// By encapsulating ship creation, we only have one
// place to make modifications

public class EnemyShipFactory{
	
	// This could be used as a static method if we
	// are willing to give up subclassing it
	
	public EnemyShip makeEnemyShip(String newShipType){
		
		EnemyShip newShip = null;
		
		if (newShipType.equals("U")){
			
			return new UFOEnemyShip();
			
		} else 
		
		if (newShipType.equals("R")){
			
			return new RocketEnemyShip();
			
		} else 
		
		if (newShipType.equals("B")){
			
			return new BigUFOEnemyShip();
			
		} else return null;
		
	}
	
}

Factory Design Pattern Diagram

Factory Design Pattern

37 Responses to “Factory Design Pattern Tutorial”

  1. Faisal says:

    Hi Derek, many many thanks for all these awesome video tutorials on Design Patterns. Just wondering why not also you provide the Alien Spaceship diagrams related to individual Tutorial?

    Those will be really helpful. Thanks once again.

  2. pere says:

    hi this is really great and helpful. Thx for the dedication.
    1 question though, in ENEMYSHIPFACTORY.JAVA class, why do u need line 12: EnemyShip newShip = null;
    i don’t see you use this local variable?

    thx

  3. Hi Derek. Thank you so much for the tutorial. I have started to learn your tutorials on Design Patterns. Though I have not learned Java, I am able to follow your code. I know C++. So what I do is after going through your tutorial, I implement the code example for the design pattern in C++. Oh My! I am learning a lot.

    Now coming to your tutorial on Factory Design Pattern. I have tried very hard to get a solid understanding on this design pattern for quite some time now. But I never succeeded. At last your tutorial provided me much needed succor and it took just 11 minutes to understand the entire thing. Thank you so much for this, Derek. I am a big fan of yours. As always you are always succinct with your tutorials.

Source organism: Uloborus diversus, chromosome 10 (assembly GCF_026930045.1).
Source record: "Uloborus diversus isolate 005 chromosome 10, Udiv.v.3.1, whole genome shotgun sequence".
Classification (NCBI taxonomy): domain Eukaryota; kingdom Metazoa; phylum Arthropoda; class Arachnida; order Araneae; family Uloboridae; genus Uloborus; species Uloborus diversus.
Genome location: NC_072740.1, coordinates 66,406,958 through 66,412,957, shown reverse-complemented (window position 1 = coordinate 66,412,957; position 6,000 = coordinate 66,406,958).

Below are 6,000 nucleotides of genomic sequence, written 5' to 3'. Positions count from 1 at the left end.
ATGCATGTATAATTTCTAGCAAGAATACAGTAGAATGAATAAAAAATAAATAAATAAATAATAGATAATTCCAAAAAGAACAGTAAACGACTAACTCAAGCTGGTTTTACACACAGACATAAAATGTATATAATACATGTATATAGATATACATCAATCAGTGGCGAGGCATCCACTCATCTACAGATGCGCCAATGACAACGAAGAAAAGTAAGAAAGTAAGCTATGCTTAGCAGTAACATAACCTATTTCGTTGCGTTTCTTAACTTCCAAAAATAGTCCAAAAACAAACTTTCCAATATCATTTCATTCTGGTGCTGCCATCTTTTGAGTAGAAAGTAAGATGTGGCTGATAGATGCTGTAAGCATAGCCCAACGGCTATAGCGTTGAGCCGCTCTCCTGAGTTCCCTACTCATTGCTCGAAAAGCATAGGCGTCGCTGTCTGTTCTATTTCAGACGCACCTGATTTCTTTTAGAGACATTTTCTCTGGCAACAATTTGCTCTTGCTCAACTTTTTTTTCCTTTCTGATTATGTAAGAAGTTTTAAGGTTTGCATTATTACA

4. Anil says:

    Line 12 EnemyShipTesting.java

    EnemyShip theEnemy = null;

    Since EnemyShip class is abstract, How can we create objects of the same?

    • Derek Banas says:

      We are actually calling the constructor for either UFOEnemyShip or RocketEnemyShip. In the above I’m declaring that I will use EnemyShip to refer to data and nothing else since it isn’t a primitive. Later when I call the constructors mentioned actually creates an object. Does that make sense?

  5. Khalid says:

    Hi Derek,

    Thank you so much for all the work you put into your tutorials, having been a software developer in Java for 12 years I can honestly say I’ve learnt more from your site than at work!

    Believe me it’s frustrating beyond belief trying to code blind not knowing how things fit together and not knowing where to go!

    My question is related to why the EnemyShip class is abstract, is the idea of the pattern to have it abstract? The reason I ask is that the class has concrete implementations so it could be just as well a concrete class?

    • Derek Banas says:

      Thank you very much for taking the time to write such a nice message 🙂

      I’m very happy to have been able to help.

      I basically made it abstract because there is no reason to instantiate EnemyShip. That is basically the only reason.

  6. Anirban says:

    Derek your videos are extremely helpful, just a small suggestion, while organizing the classes, please group them together in a way that makes the code more readable. For example while reading from top down I would like to read UFOEnemyShip, rocketShip and BigUFOEnemyShip together, then the EnemyShipFactory and finally the class containing the main method.

  7. G1 says:

    Your videos are clear, precise, straight and has lot of information. Thank you.

  8. Jessica Huang says:

    hello, derek